Mirrorless Cameras Gaining Popularity Among Videographers
Mirrorless cameras are currently seeing a huge surge in popularity among videographers for shooting video. Whether this trend is spurred by the design aspects of the cameras or by manufacturers advancing their capabilities, the end result is that mirrorless cameras can now deliver up to 4K video in a small, lightweight form factor that most DSLRs cannot match.
Evolving from their humble origins as consumer-oriented, point-and-shoot cameras, mirrorless cameras are now available with advanced image control, and are available with sensors as ample as full frame. The lack of an optical mirror viewing assembly, once considered essential, has become a strength for mirrorless cameras. The mirror in a DSLR's optical viewfinder must be moved out of the way when shooting video, rendering it useless, and forcing you to use the rear LCD or an external display to focus and frame your shots. The weight savings of omitting the mirror assembly on mirrorless cameras, combined with advances made in the quality of electronic viewfinder screens, make mirrorless cameras an attractive choice if you are primarily planning on shooting video with your camera.
The smaller form and lighter weight of mirrorless cameras allow you to use smaller, lighter-weight support rigs for shoulder mounting. When using a camera-stabilizing rig, the lighter weight means a less fatiguing work day. This also makes mirrorless cameras an attractive option when shooting with drones, as the lower weight increases flying time per battery charge.
Another distinct advantage mirrorless cameras have over their DSLR counterparts is that of lens adaptability. The flange-focal distance of mirrorless cameras is much shorter than that of DSLRs, which allows you to adapt a wide variety of lenses made for DSLR, SLR (film cameras), and cinema to your mirrorless camera using a wide range of readily available adapters (for more information on this, check out the B&H Mirrorless Camera Buying Guide). There are far fewer mounting adapters available for DSLRs, and in some instances, lenses can only be adapted with expensive mount-replacement servicing. So as far as lens choice goes, mirrorless cameras win, hands-down. Using adapters with mirrorless cameras enables you to use a wider choice of lenses, including vintage and specialty glass that you would have a hard time mounting on a DSLR. It should be noted that most adapters do not support a lens's electronic functions, turning AF lenses and auto iris lenses into manual lenses. However, there are a few adapters that will support the lens's electronic functions, and I suspect that this trend will continue.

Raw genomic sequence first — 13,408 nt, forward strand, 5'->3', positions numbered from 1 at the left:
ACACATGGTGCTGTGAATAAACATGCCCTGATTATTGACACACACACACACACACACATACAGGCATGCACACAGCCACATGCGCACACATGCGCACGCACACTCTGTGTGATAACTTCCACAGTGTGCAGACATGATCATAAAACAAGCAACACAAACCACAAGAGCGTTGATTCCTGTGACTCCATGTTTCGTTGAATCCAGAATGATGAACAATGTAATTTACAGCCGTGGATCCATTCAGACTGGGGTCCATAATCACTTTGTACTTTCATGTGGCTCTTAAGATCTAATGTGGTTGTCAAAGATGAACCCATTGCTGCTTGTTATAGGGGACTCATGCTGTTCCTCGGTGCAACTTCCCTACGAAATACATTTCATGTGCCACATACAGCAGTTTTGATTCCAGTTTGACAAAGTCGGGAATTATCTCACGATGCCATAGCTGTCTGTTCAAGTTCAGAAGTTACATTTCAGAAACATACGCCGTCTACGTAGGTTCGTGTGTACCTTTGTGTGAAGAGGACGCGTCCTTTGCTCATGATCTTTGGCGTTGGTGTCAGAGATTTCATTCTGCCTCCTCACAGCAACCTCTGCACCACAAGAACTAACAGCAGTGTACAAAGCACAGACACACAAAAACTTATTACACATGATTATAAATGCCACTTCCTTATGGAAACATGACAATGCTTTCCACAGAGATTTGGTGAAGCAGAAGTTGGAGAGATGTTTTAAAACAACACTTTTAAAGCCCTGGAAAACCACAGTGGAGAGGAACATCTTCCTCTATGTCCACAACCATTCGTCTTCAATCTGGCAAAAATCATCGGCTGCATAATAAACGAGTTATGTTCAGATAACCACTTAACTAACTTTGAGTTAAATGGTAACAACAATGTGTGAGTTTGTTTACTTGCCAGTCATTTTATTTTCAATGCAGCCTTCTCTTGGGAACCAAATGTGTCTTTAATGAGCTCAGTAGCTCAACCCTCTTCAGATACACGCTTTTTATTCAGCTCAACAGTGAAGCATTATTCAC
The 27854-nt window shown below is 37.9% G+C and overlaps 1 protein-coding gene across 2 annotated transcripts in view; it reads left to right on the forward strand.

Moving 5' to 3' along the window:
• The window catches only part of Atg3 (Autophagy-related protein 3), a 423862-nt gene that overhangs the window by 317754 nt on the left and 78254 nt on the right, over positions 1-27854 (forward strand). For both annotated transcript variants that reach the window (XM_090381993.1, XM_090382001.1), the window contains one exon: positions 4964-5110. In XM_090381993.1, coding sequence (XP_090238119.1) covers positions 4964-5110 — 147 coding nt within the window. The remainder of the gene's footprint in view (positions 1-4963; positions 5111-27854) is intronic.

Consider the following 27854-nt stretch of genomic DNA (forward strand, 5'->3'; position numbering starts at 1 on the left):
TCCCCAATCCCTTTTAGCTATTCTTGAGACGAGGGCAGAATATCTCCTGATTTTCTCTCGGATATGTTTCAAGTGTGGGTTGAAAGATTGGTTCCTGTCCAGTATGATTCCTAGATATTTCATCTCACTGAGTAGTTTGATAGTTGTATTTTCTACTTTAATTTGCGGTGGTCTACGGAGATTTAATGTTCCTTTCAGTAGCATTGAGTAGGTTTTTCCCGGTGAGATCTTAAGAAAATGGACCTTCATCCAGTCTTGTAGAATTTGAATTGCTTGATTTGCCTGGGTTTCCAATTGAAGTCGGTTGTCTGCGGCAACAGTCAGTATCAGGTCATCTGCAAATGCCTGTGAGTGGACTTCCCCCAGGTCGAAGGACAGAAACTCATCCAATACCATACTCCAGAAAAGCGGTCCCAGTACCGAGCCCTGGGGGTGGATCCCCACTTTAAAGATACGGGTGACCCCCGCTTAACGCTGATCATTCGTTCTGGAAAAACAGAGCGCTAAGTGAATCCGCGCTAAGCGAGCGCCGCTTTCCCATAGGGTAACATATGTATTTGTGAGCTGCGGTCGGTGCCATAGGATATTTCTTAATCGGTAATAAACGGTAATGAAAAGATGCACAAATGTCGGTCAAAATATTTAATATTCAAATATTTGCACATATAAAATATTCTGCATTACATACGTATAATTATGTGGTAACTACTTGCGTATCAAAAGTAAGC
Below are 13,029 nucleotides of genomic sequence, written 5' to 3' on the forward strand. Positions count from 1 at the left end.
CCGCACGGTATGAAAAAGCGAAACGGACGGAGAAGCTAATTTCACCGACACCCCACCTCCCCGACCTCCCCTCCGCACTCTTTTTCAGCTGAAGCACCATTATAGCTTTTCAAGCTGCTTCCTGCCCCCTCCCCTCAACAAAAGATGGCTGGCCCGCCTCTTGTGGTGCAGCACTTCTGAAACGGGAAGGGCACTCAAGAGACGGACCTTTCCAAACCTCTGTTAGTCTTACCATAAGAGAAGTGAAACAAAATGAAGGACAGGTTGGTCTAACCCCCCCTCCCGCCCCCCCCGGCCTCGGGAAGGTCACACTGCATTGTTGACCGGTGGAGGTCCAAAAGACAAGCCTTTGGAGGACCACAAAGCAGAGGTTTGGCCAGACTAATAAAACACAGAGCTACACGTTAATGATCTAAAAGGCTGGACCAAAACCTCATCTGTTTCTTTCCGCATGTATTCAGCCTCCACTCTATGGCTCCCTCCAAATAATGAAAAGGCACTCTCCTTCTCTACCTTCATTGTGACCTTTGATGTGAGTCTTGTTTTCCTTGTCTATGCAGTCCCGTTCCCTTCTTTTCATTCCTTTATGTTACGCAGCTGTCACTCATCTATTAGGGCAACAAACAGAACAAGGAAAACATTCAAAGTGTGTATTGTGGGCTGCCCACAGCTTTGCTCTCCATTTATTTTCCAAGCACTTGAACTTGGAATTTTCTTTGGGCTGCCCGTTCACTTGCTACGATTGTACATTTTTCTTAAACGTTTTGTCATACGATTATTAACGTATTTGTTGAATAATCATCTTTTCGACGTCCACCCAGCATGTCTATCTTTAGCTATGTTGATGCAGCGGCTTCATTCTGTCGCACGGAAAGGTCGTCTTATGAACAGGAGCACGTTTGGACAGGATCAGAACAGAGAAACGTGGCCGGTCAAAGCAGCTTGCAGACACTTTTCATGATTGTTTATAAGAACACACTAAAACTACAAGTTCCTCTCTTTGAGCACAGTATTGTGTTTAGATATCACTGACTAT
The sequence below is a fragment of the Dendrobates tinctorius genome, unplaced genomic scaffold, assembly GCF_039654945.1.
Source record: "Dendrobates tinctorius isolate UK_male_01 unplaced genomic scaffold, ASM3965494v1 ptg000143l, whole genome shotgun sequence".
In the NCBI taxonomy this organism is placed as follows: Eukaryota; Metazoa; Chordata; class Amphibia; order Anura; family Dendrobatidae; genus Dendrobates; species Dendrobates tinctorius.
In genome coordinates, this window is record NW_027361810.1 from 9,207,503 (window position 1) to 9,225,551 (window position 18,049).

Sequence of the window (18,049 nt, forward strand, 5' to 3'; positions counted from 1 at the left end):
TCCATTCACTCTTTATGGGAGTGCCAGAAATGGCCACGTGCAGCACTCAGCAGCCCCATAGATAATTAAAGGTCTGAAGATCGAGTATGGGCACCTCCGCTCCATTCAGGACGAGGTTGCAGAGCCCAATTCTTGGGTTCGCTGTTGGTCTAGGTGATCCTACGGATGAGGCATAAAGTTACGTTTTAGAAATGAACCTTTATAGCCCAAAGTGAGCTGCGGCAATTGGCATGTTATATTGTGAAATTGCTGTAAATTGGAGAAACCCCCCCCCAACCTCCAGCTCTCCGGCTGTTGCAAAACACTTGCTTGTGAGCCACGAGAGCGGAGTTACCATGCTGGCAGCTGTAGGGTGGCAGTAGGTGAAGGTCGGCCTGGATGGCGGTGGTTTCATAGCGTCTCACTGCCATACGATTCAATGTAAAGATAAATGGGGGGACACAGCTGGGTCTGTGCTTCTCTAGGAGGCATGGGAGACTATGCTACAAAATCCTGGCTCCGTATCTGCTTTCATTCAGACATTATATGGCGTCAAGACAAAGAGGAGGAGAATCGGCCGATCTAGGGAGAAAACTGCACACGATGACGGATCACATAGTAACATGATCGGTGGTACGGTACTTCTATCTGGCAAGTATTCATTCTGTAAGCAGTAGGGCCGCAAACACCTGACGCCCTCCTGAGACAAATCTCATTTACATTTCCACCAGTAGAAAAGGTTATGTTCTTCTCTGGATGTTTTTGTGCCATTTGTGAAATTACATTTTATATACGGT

Metabones is a company that manufactures a variety of adapters called Speed Boosters, some of which can benefit mirrorless camera users. When you use a full-frame lens on a mirrorless camera with a Micro Four Thirds (MFT) mount, there are Speed Boosters available that can optically shrink the full-frame image to fit the smaller MFT-sized sensor, reducing the “crop factor” and, essentially, making the lens faster (brighter image) in the processes.
There are increasing numbers of mirrorless cameras available that support formats from full frame to APS-C, and MFT. We're going to take a look at a selection of these cameras, and some of the more interesting lens options available.
If you want to shoot 4K video with a mirrorless camera, the top two choices right now are the Sony Alpha a7S and the Panasonic Lumix GH4. The Sony Alpha a6000 is a good choice if you only want HD video. The a7s and GH4 both shoot 4K video (in addition to HD), but they each take a different approach.
The Sony a7S sports a full-frame sensor with a minimal, by today’s standards, 12MP of resolution. This is more than sufficient for 4K video, and although there are similar full-frame sensor mirrorless cameras that feature 24 and 36MP of resolution, they aren't capable of shooting 4K video. Sony chose to go for larger, more light-sensitive pixels with the a7S, which provides a ground-breaking 409,600 maximum ISO rating. This enables you to take advantage of the shallow depth of field afforded by using full-frame sensors, even in low light. You can use Sony E-mount lenses with the a7S, as well as a wide variety of other lenses via available adapters. The camera shoots 4K, but will only record UHD 4K (not the more cinematic DCI format) to external recorders such as the Atomos Shogun.